#1 Student Loan Lawyer
Updated on January 23, 2023
Federal student loans go into default after 270 days of missing a student loan payment. Private student loans typically default after three missed payments.
Related: What Happens if You Default on Private Student Loans?
The consequences of defaulting on a student loan are severe, including:
The loan balance increases because of added interest, late fees, and collection costs.
Loss of eligibility for income-driven repayment plans, deferments, forbearances, and loan forgiveness programs.
Harm to your credit score from late payments and a default status stamped on your credit report with the three major credit bureaus.
Wage garnishment, tax refund offset, and Social Security benefit withholding.
Liens placed on your home and bank account.
In a bold move, the government put a freeze on collecting defaulted loans during the coronavirus pandemic. And now, the U.S. Department of Education is taking it one step further – offering millions of federal student loan borrowers the chance for a “fresh start” by lifting their loans out of default, waiving collection fees, and allowing them to restore access to financial aid and other federal benefits.
Learn More: Fresh Start Program Student Loans
The switch into good standing isn’t automatic, however. Borrowers must contact the Default Resolution Group and opt-in to the initiative by agreeing to a long-term payment plan.
The payment pause ends this summer. Use this time to bring your loans current and avoid collection activity, resetting your eligibility for benefits like Public Service Loan Forgiveness and the IDR Waiver.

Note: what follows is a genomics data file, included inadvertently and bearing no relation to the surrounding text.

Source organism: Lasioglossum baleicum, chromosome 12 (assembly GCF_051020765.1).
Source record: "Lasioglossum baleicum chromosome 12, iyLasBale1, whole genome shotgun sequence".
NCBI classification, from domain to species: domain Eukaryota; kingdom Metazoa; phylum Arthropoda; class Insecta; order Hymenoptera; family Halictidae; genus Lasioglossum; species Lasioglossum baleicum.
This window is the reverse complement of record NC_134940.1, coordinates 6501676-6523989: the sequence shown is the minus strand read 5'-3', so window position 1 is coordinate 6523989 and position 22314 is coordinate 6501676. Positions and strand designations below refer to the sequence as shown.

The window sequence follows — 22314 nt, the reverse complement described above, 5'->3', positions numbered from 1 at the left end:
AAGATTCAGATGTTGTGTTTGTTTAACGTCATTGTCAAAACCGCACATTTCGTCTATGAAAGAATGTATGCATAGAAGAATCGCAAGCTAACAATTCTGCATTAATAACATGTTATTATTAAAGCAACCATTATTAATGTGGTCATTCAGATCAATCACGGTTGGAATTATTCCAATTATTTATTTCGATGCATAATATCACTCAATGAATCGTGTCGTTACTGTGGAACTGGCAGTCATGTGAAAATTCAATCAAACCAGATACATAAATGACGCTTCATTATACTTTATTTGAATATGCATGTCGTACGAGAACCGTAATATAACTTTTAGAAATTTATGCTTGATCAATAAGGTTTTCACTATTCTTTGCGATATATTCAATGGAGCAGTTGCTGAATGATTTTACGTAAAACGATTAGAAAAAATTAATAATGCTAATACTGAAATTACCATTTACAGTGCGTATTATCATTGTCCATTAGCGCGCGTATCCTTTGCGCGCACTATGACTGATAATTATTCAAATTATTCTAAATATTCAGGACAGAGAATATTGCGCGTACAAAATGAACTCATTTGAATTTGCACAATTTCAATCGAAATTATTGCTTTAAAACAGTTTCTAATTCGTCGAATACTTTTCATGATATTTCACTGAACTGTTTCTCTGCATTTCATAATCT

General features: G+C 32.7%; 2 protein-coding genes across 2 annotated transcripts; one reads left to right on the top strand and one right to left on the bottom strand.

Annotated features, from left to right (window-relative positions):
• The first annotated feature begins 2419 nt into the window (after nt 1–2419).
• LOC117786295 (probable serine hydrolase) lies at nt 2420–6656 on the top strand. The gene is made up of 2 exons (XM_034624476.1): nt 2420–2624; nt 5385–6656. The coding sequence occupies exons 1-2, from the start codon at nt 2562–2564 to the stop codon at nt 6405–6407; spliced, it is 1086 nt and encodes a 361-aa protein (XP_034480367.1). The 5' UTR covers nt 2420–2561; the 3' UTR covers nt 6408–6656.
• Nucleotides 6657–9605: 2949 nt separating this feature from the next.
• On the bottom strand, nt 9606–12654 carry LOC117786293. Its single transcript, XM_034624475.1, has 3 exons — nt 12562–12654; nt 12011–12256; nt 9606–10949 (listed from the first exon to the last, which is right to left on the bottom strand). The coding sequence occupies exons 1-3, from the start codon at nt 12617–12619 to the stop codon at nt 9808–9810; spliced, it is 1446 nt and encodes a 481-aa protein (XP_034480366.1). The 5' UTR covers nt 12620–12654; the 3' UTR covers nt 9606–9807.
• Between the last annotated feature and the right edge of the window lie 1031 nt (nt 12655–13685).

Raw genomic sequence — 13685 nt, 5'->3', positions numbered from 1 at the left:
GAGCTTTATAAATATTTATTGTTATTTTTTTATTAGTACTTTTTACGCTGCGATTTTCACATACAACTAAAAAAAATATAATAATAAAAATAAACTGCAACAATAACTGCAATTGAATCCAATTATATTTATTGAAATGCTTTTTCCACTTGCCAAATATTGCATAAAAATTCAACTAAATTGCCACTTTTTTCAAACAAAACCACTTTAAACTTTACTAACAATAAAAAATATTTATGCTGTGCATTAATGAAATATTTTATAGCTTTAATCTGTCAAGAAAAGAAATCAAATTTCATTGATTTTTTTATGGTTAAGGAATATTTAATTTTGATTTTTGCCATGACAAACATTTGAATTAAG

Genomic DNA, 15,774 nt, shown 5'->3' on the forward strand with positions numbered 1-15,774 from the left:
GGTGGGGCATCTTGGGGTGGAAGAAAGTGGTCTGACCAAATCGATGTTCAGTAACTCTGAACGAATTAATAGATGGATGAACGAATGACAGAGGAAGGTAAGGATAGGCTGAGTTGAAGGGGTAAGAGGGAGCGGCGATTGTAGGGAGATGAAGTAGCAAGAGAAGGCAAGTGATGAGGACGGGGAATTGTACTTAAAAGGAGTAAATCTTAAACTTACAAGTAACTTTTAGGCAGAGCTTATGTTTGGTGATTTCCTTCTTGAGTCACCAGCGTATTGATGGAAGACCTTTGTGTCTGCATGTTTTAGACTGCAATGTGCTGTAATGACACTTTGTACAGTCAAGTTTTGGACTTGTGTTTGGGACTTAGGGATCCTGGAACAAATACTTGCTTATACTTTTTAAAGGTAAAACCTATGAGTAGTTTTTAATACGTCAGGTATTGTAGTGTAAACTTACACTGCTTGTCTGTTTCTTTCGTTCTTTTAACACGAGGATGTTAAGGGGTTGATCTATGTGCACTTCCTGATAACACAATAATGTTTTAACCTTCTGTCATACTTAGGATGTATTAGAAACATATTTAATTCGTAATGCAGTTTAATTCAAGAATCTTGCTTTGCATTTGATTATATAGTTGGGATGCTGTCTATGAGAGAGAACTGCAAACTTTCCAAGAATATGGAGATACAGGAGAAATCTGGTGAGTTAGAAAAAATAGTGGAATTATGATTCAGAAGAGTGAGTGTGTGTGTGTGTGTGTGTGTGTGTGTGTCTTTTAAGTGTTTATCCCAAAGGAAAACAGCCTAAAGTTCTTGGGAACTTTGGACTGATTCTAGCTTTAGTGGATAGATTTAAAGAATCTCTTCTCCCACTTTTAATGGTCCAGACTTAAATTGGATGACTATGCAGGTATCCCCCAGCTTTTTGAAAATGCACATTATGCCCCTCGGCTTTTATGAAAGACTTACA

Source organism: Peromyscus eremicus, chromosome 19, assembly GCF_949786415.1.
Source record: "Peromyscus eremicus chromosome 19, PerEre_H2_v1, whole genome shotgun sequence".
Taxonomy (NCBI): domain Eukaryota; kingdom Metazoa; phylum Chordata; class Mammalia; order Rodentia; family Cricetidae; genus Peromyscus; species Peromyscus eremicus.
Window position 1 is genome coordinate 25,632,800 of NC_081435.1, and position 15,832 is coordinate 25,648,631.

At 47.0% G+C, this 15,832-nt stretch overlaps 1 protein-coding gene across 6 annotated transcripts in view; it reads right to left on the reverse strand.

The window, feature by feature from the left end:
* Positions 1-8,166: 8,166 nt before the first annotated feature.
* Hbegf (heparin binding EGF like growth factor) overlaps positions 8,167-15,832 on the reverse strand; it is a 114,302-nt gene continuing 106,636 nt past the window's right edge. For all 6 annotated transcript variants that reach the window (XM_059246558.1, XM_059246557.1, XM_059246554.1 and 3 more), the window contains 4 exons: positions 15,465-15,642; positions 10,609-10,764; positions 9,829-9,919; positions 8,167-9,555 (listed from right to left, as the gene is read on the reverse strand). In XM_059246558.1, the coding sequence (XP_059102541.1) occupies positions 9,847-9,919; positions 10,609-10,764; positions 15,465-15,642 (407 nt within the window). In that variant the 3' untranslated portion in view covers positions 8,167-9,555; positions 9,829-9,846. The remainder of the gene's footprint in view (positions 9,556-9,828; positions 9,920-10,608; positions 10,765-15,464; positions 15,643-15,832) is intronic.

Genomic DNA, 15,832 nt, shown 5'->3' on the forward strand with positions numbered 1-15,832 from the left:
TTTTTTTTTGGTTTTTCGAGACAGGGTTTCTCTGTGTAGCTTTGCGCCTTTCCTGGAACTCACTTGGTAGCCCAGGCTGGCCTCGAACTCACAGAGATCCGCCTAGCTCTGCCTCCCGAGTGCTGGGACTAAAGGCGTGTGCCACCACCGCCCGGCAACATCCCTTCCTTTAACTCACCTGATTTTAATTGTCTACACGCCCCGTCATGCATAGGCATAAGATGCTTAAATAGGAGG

How to find out if you have student loans in default
To find out if your student loans are in default, you can take these steps:
Check Federal Student Aid: The FSA website has a database called the National Student Loan Data System (NSLDS) that has information on all the federal student aid you received, including loans and Pell Grants.
Contact your loan servicer: Your servicer is the company that manages your student loan payments. Call them or check your online account to learn your repayment status.
Check your credit report: Your credit report will show if any of your loans are in default. You can request a free credit report once a year from each of the three major credit reporting bureaus.
Related: How Do I Know If Student Loans Will Take My Tax Refund?
How to get out of student loan default
You can use one of these options to fix a student loan default:
Loan Rehabilitation – Brings your account current after you make nine on-time payments within 10 consecutive months. Under the rehabilitation agreement, your monthly payment amount will be based on your discretionary income or as low as $5, depending on your income and family size. Read more about the student loan rehabilitation program.